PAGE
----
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Where do young people come down on questions of faith, values, and public life? How do they relate their values to public policy issues including education, economic inequality, and the environment? These questions, critically important for the 2012 election, are at the center of a campus conversation being organized by the Berkley Center and Georgetown University. This blog features an ongoing conversation about these issues between students selected as Millennial Values Fellows through a national competition. You can read and comment on their blogs here.

To learn more about the project, visit the Campus Conversation on Values page.


Millennials on Social Media and Politics

November 15, 2012

Millennials on Social Issues and Diversity

November 12, 2012

Hira Baig (Rice) on Why the Presidential Election Matters to Millennials

November 7, 2012

Millennials on Religion and Interfaith Work

November 7, 2012

Ryan Price (Drake) on E Pluribus Duo

November 6, 2012

Mohammad Usman (DePauw) on Unpredictable Millennials

November 5, 2012

Millennials on Affirmative Action Policy

November 3, 2012

Seth Warner (Vassar) on What Happens as the "God Gap" Widens

November 2, 2012

Josina De Raadt (Dordt) on How Social Media Is Like Wii Bowling

October 31, 2012

Zachary Yentzer (Arizona State) on the Next Greatest Generation

October 29, 2012

Brice Ezell (George Fox) on Post-Racial America? Race, Millennials, and the 2012 Election

October 25, 2012

Tyler Bishop (Vanderbilt) on a Future of Hashtags #whatitmeansforus

October 23, 2012

Brice Ezell (George Fox) on How the People Can Heal a “Divided,” Partisan Nation

October 4, 2012

Hira Baig (Rice) on Religion and American Democracy

October 4, 2012

Tyler Bishop (Vanderbilt) on How It’s All About Relatability: Voter Turnout

October 3, 2012

Josina De Raadt (Dordt) on Mistaking Politics for a Hollywood Blockbuster

October 2, 2012

Mohammad Usman (DePauw) on the Internet Solution

October 1, 2012

>> more


Jonathan Padilla (Harvard) on Educational Opportunity


March 27, 2012

This January I picked up John Keegan’s Churchill: A Life and founded that it was immensely difficult to put down. From war stories in South Africa to political intrigue in the House of Commons, Churchill was a bold person who dared to speak truth in spite of the ramifications that such courage entailed. One passage in particular has been stuck in the back of mind. During his time as Chancellor of the Exchequer, Churchill dedicated a war memorial to the fallen soldiers of the Royal Navy and said the following: “They [the sailors] never asked the question, ‘What shall we gain?’ They asked only the question, ‘Where lies the right?’”
Now, what does this have to do with education? In short, it has both everything and nothing to do with education in America. Education is the foundation upon which all other rights are built on for “an educated citizenry is a vital requisite for our survival as a free people,” said Thomas Jefferson. Churchill’s commentary underscores that decisions ought to be made with the rubric of sound, practical, and honest discourse. So naturally, given the state of political gridlock in America, this language has no place in the lexicon of American political debate.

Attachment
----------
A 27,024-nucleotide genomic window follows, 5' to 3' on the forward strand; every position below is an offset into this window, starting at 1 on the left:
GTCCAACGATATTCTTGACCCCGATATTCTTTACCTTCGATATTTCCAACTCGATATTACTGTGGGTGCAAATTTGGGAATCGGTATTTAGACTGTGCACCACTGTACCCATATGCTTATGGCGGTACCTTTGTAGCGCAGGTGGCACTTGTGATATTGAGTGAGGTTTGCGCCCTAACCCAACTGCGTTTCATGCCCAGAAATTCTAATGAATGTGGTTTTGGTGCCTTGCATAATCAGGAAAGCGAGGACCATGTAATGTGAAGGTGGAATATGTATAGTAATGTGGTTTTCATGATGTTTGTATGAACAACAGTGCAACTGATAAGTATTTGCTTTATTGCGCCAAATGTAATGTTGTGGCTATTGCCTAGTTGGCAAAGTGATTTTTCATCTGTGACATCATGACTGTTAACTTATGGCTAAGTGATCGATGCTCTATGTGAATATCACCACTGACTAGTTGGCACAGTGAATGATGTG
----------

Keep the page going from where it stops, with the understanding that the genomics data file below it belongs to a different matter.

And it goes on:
Politics on both sides of the aisle contributed to this debacle. From Senator Santorum’s position that getting a college degree makes you a snob, to those on the left who at times are unwilling to challenge the teacher unions, there is no one group without blame, except for perhaps the students who have been caught up in a generation of academic dysfunction and political brinksmanship. Education is the foundation of rights and the beginning of the road to prosperity. There’s no denying the fact that the unemployment rate for those with a Bachelor’s degree or higher is 4.4%. There’s no denying that 21st century jobs at places like Google and Facebook require extensive skill development. There’s no denying that if this nation actually prioritized education policy there would be real and tangible gains.

The education gap in this nation is widening. A 2011 study out of Stanford pointed out that the gap between disadvantaged and affluent communities has grown by 40% since the 1960’s. Without robust reforms to education, the great hope for equality of opportunity dies and with that dies a cornerstone of the American dream: that anyone with a vision, and a hope, and drive can succeed in America. We can all take part in this struggle. Personally, I turned down several lucrative lobbying and finance positions to spend two years working with Teach for America in Las Vegas, Nevada. For others, putting political pressure on Congress and starting a conversation with your neighbors is a start. This issue does not demand unanimity, but the right clearly lies on the side of putting the next generation at the center of our policy agendas. Americans of all stripes need to be audacious enough to admit something is wrong and then courageous enough to completely revamp a system that is limiting the potential of children and the future of our Republic.

Ala Ahmad comments – March 29, 2012

I agree that the education gap is growing, but I think a major contributor to the gap is the failure of much of our primary education and secondary education. Several Americorp programs are designed to help prepare students for college as juniors and seniors in high school. However, by that point it is too late. Many students at that point have trouble with basic arithmetic and reading. How can they be expected to succeed in college if they are able to be admitted?